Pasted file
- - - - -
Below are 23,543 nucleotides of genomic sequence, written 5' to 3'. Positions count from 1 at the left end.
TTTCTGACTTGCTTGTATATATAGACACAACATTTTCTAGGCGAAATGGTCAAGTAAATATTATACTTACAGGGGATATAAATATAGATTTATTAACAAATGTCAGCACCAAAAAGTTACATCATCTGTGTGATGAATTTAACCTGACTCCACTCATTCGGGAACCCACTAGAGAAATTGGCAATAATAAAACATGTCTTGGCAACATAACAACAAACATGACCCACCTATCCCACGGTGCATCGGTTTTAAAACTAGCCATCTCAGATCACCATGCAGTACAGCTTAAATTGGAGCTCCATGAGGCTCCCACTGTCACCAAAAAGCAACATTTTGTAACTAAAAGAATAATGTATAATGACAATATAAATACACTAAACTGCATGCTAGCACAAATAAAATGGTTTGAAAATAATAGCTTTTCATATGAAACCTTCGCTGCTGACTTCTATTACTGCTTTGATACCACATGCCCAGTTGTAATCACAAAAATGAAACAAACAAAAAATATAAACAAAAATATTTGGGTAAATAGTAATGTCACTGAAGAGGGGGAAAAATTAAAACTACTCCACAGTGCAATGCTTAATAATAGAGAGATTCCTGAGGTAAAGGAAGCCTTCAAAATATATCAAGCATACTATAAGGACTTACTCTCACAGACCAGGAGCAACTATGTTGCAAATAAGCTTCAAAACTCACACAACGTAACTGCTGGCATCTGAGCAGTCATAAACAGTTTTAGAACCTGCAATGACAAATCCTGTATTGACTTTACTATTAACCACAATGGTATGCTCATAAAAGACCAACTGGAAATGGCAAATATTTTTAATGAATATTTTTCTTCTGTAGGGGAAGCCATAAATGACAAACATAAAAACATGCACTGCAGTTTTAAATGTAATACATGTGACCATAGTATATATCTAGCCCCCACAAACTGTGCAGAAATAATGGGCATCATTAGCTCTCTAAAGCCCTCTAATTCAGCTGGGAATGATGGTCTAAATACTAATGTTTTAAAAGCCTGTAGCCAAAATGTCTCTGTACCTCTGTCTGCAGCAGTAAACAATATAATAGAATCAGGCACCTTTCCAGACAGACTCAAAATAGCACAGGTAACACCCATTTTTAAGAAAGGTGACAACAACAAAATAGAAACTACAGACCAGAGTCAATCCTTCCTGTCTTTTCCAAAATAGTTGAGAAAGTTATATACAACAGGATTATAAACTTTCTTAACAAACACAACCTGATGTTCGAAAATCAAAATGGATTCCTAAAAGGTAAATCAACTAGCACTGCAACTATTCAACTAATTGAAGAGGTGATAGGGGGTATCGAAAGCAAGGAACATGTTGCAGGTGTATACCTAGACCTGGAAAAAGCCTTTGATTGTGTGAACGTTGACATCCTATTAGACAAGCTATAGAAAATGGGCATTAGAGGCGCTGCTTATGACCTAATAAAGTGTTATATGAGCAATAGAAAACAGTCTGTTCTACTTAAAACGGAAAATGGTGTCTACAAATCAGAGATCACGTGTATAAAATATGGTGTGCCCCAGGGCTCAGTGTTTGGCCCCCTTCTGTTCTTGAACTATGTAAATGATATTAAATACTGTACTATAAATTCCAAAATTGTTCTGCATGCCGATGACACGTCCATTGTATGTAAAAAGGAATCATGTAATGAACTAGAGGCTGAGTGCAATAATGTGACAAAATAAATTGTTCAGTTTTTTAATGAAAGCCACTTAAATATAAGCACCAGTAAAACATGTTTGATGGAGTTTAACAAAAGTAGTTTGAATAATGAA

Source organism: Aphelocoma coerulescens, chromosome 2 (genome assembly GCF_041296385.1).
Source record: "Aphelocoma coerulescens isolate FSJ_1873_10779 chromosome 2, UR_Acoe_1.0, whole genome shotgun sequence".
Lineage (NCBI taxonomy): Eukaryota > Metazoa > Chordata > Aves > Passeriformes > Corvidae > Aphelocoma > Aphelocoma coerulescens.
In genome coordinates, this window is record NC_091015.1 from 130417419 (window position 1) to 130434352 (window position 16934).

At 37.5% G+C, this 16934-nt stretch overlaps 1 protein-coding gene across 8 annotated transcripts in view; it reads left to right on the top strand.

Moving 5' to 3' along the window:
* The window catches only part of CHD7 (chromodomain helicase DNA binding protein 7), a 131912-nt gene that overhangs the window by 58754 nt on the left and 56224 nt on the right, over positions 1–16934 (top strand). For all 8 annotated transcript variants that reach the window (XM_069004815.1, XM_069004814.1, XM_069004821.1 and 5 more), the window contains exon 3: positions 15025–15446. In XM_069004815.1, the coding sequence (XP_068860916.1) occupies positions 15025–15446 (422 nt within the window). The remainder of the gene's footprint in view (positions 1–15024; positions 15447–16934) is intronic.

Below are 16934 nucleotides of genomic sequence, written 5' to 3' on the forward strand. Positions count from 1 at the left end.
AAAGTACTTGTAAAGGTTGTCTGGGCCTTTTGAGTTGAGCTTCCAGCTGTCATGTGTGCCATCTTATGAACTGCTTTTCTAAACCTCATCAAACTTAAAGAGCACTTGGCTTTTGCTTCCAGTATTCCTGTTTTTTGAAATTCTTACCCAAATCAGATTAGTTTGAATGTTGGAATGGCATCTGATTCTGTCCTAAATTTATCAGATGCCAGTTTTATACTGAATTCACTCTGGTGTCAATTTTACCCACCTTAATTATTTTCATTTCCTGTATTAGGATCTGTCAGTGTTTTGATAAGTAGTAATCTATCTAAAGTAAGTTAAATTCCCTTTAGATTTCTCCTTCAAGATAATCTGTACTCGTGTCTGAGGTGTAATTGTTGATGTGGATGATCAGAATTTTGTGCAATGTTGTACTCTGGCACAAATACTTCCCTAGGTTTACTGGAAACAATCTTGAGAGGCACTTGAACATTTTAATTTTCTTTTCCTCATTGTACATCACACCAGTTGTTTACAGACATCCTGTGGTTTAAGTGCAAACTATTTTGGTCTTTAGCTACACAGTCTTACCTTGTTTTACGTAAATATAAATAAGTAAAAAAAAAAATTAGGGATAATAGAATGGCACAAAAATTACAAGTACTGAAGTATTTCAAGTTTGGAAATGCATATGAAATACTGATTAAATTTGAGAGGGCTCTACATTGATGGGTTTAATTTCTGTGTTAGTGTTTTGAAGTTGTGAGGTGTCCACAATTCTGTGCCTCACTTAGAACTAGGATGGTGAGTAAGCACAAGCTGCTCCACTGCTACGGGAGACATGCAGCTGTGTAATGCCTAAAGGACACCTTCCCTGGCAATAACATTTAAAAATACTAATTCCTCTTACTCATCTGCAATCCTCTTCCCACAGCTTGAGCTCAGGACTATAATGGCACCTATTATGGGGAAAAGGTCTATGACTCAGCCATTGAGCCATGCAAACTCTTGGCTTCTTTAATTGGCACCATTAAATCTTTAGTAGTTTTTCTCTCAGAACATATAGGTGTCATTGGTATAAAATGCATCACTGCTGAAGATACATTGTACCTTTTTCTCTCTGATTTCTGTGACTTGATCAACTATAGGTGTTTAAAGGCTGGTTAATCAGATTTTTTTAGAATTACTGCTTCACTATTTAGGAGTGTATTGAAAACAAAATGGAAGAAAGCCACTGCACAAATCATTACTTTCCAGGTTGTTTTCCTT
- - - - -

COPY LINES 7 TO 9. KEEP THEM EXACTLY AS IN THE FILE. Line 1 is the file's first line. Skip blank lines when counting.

At 37.5% G+C, this 16934-nt stretch overlaps 1 protein-coding gene across 8 annotated transcripts in view; it reads left to right on the top strand.

Moving 5' to 3' along the window:
* The window catches only part of CHD7 (chromodomain helicase DNA binding protein 7), a 131912-nt gene that overhangs the window by 58754 nt on the left and 56224 nt on the right, over positions 1–16934 (top strand). For all 8 annotated transcript variants that reach the window (XM_069004815.1, XM_069004814.1, XM_069004821.1 and 5 more), the window contains exon 3: positions 15025–15446. In XM_069004815.1, the coding sequence (XP_068860916.1) occupies positions 15025–15446 (422 nt within the window). The remainder of the gene's footprint in view (positions 1–15024; positions 15447–16934) is intronic.